by Colton Long | Columnist
As a university committed to low student – faculty ratios, a broad liberal arts education, and mentorship, Whitworth provides its students with the unique and invaluable opportunity to form lasting relationships with mentors and peers from a variety of backgrounds and fields. These features are some of Whitworth’s worst kept secrets, yet too often students fail to take full advantage of these fulfilling and rewarding opportunities. I believe that this disconnect between Whitworth’s goals and student behavior stems from a lack of engagement with Whitworth and its culture. Students can personalize their time at Whitworth by engaging with the community, and both my personal experience and research on the topic suggest that forming connections with peers, mentors, and the community can be beneficial to college students’ success and emotional health.
As an incoming freshman, it can be intimidating to think about coming to an entirely new environment and meeting new people. Having struggled with social anxiety in high school, I came to Whitworth somewhat apprehensively, and I spent my early time here engaging minimally with the community and forming few connections. To use the analogy of a swimming pool, I was the guy dipping his feet into the shallow end, while true connection and engagement lay in the deep end. This changed when I moved to McMillan Hall as a sophomore. With its rich traditions and long history of brotherhood and sisterhood, the BMac community can be one of the most inviting on campus. While living there, I met and connected with some of my closest friends, and I felt myself enjoying school, life, and everything in between more as I engaged in the community. This sparked a change in my appreciation for the connections that I could form with my professors and fellow students on campus, and I found new levels of fulfillment and success over the next two years as a result.
While this was my own experience, I don’t think that it was entirely unique. During my last two years as a RAR (RA roommate), I saw freshman who similarly struggled to move past the shallow end, and I think that these students, like myself, were missing out on some of Whitworth’s greatest features. In college, you reap what you sow, and those who invest in Whitworth’s community are rewarded with fulfilling relationships, a deeper sense of belonging, and a greater understanding of their own vocation as a result.
Beyond my personal testimony, research also supports this idea as well. Much of the Investigation on the topic of social connections and collegiate success seems to have begun in the 1980s, when results from studies of colleges and universities indicated that nearly 43% of students would drop out and never complete their degree (Tinto 1987). Traditionally, studies used factors such as gender, high school GPA, and parents’ education level to predict collegiate success, but over time researchers began looking at how emotional variables affected adjustment to college and academic success (Brooks & DuBois 1995). Results from a 2003 study by Pritchard et al. showed a direct correlation between the connections that students form with their peers, teachers, and advisers, referred to as social capital, and their academic success, emotional health, and college retention. Collectively, this means that the very same improvements that I saw in my academic performance and emotional health after connecting with Whitworth’s community are supported by research, and that many other students can benefit from the same engagement.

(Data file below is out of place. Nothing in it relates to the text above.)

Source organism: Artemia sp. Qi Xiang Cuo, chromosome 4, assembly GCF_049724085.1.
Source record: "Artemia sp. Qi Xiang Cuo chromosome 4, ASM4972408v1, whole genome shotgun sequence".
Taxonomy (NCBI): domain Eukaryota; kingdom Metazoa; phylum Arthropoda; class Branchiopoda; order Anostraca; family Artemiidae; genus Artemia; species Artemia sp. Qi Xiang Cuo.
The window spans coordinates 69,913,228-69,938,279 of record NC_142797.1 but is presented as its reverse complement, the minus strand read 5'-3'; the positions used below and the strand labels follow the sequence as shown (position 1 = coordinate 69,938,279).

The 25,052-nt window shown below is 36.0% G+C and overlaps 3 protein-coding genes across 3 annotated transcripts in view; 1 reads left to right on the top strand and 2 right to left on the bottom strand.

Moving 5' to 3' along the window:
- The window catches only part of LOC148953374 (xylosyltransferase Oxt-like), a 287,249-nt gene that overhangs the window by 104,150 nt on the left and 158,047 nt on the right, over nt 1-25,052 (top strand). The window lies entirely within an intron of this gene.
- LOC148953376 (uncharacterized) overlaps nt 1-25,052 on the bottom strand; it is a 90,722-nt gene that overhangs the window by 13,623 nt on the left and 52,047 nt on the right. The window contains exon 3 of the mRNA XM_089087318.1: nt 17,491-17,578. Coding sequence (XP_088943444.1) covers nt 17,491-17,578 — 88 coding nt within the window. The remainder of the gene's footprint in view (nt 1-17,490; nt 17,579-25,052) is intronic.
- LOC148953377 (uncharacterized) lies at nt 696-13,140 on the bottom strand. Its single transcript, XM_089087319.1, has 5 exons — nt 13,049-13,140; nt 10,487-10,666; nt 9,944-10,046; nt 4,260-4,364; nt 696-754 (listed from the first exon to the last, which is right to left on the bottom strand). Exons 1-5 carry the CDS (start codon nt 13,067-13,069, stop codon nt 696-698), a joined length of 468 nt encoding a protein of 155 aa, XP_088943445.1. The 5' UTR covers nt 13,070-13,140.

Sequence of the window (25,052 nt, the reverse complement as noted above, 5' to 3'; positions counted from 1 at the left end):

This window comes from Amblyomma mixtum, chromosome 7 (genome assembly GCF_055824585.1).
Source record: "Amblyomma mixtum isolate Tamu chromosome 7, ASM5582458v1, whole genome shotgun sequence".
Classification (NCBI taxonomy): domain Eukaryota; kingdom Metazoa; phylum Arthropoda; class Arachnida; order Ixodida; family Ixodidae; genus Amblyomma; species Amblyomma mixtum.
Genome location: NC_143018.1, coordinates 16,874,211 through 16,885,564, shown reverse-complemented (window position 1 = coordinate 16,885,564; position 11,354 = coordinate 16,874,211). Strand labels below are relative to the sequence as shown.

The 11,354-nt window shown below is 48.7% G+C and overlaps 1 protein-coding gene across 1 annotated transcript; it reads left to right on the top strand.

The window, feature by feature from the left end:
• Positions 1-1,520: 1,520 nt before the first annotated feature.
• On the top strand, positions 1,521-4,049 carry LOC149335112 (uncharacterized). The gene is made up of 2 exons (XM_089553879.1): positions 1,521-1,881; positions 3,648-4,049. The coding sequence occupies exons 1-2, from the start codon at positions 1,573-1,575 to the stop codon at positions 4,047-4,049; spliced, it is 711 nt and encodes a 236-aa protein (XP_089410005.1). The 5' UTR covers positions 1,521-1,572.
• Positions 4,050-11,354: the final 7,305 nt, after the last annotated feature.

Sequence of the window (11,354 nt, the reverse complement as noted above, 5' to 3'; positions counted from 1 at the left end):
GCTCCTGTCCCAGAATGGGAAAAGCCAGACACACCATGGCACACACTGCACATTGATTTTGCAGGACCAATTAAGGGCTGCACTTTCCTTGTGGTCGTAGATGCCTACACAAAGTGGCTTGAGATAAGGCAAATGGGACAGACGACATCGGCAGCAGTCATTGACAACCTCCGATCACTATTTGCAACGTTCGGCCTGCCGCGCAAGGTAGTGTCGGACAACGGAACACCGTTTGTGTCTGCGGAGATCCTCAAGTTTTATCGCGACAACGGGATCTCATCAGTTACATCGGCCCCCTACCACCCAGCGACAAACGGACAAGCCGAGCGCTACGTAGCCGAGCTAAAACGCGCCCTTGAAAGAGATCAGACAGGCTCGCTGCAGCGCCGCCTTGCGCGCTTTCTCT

Given the research-supported importance of forming relationships and connections on campus, particularly in the first year, it is no surprise that Whitworth works hard to establish the sort of atmosphere and environment to encourage interpersonal relationships and community engagement. According to US News, the national freshman retention rate, a classic indicator of student satisfaction, is 75%, while Whitworth’s sits at 85%. This is a testament to the hard work of faculty, student-leadership, and administrators to make Whitworth an inviting place for a diverse group of students, and evidence that students who engage deeply with the community want to stay and make this place their home. So, as an alum who is glad that he chose to invest in Whitworth’s culture and community, I encourage all of my fellow Whitworthians to dive into the deep end.